ing steam, he jumped overboard. Captain
Hayes stopped the boat, and searched from
8 o'clock Tuesday evening till 1 o'clock
Wednesday morning, but was unable to find
him. The accident occurred one mile above
Alexandria (Douglas county) News, Aug.
1 5: Major Flint, of Leaf Valley, was in
town Saturday, and reports harvest about all
over in his neighborhood, with a fair crop.
He says that the universal verdict of the
farmers in that vicinity is that the Fife
wheat, of which a greakdeal was raised there
abouts this season, is vastly superior to any
other variety.
Money and Stocks.
Bar silver he re 115 in greenbacks, 114% in gold.
Silver com [email protected] per cent, discount.
Silver bar at London 52} pence.
Governments somewhat irregular.
Railroad bonds steady.
State securities quiet.
The railway and miscellaneous speculation on stock
exchange to-day passed through some marked fluc-
tuatio n. At he opening of business there was a
heavy tone to speculation, growing ut of a general
disposition to sell nearly he entire list. A a result,
there was a decline of J4 to 2 per cent., in which Mor-
ris & Essex, Michigan Central, Lake Shore and
Grang er shares were most conspicuous. I he after-
noon he market was firmer and prices advanced J4
to 2V2 per cent., he latter Morns & Essex. The en-
tire market participated this improvement, which
was maintained untd near the close, when there was a
partial reaction.
The transactions aggregated 123,000 shares.of which
1,000 were New York Central 7,600 Erie 2,200
Lake Shore 1,500 Wabash 9,200 Northwestern
common 16,000 Northwestern preferred 11,000 St.
Paul common 12,000 St. Paul preferred 2,200
Lackawanna 4,500 Michigan Central, and 4,000
Union Pacific.
Money ll/[email protected]
per cent.
Prime mercanti le paper [email protected]& per cent.
Custom receipts $421,000.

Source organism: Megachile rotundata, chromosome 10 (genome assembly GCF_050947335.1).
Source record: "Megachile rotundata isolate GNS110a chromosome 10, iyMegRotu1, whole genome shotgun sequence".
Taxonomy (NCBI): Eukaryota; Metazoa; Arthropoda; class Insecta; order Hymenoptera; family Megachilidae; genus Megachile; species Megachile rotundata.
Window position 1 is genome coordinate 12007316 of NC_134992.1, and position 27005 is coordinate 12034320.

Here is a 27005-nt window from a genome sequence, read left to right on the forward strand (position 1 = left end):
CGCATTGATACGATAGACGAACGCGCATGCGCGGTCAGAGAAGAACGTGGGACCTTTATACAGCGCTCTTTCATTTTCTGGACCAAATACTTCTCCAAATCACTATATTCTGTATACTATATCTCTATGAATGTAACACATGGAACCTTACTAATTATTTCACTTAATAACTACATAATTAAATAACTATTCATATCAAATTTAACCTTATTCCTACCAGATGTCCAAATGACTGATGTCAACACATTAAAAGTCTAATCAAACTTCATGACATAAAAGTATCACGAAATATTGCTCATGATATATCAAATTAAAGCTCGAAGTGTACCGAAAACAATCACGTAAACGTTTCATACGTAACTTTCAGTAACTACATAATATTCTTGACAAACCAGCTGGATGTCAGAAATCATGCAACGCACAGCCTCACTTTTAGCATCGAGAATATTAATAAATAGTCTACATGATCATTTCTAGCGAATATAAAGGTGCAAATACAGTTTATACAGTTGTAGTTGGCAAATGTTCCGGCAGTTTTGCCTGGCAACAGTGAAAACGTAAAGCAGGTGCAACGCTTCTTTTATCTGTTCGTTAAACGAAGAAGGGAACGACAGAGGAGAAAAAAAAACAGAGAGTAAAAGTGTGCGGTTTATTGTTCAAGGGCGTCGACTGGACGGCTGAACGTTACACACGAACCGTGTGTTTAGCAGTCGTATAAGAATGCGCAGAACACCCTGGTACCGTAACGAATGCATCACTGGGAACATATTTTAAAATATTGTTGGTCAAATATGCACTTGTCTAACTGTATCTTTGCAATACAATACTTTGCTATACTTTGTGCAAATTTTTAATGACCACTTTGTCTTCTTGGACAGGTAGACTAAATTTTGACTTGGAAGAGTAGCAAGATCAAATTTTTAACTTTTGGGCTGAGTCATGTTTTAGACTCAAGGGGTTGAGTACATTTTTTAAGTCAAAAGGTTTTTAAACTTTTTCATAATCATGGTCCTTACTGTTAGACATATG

Clearings $7,000,000.
The assistant treasurer disbursed $89,000.
Sterling, long 84shor 87.
The following were he closing quotations:
New4V s, coupons.. 104%
New 4 per cents. 1005S
10-40s, regular 106%
Coupons 108 7B
Currency 6s 119%
Coupons, '81
Coupons, '65, new 102V&
Coupons, '67 105^
Coupons, '68 107i
New 5s 106^
Western Union Tel.. 91%
Quicksilver 11^
Quicksilver preferred 33V
Pacific Mail 11%
Maripo sa 1*4
Mariposa preferred.. V/%
Adams Express 106
Wells & Fargo 88V4
American 49J
United States 46
N Central 110%
Erie 16J4
Erie preferred 31
Harlem 188
Harlem preferred
Michigan Central.... 70
Panama 125)4
Union Pacific stock.. 65&
Lake Shore 6554
Illinois Central 79
Cleveland & Pittsburg 79
Northwestern 85
Northwestern pfd... 66&
C. C. C. & I 25%
New Jersey Central.. 34VJ
Rock Island H3J
MiL& St. Paul 31%
Mil. & St. Paul pfd.. 69%
Wabash 14^
Fort Wayne 94'^
Ter re Haute 1
Terre Haute pfd 1
C. & A., ex. div. 80
C. & A. pfd., ex. div 100V4
Ohio & Mississippi... 7ii
J. & W 534
A & Telegraph... 25J
Missou ri Pacific 1 &
O. & Q., ex. div,
Hannibal.& St. Jo.
C. bonds
U. bonds
U.F. land grant.
.10 8
Sinking fund 103
Tennessee 6a, old36 i Virginia 6s, new 31
Tennessee 6s, new...-34 lMissouri6s 103
Virginia 6a, old 20
'sm^iz Foreign Money Market.
1SF*' ""^i I***, August 21-6 F.H.
Money .9413-16] Acooont .961-16
New 4ft coupons 105%
5-208, *67 106ft
10-408 108*
New 58 107%
BENTES-112f 12c.
9:30 A.l
10:15 10:45 11:15 12:00
12:15 12:30
12:45 1
1:00 2:00 9:30 A.M 7 [email protected]
10:00 10:15 11:30
12:15 12:45
1:00 2:00 2:25
1754 22H
Erie Erie preferred
Illinois Central
Pennsylvania Cent'rl
PARIS, August 21.
Markets in Detail
The following quotations giving the range of the
markets daring the day were received by
Commission. Merchants.
LIVERPOOL, August 2110:00 A if.
Wheat opens slow.
Floating cargoes quiet.
Cargo es on passage quiet continental demand con
California wheat just shipped no change.
California wheat nearly due 6 lower.
Corn off coast 3d higher.
English country markets steady.
Imports wheat to United Kingdom 200,000 to 205,-
000 quarters.
Imports corn 270,000 to 276,000 quarters.
Exports wheat 8,000 quarters. W?5
LIVERPOOL, AugUBt 2110:30 A. M.
Fine weather depresses he market.
LONDON, August 212:00 M.
Market quietly steady.
NEW YOBK, August 2111 A
Co rn steady.
Wheat, Bales No. 2 spring at $1.04% winter steady
less disposition to sell.
Sept. Aug.
98 98
9:30 A.M. 98Vi 93%
9:45 93%
10:00 99% 94
10:16 99% 93%
10:30 99% 93%-
10:46 99% 93%
11:00 99% 93%
11:15 99% 93%
11:30 99 93%
11:45 99 93%
12:00 M. 99 94 [email protected]%
12:15 "99 94
12:30 "99 94 93
12:45 99% 94%
1:00 99 94 93
2:00 Call board
93 89%
92J/,@93 89%
Call b'rd 7 17%
7 17%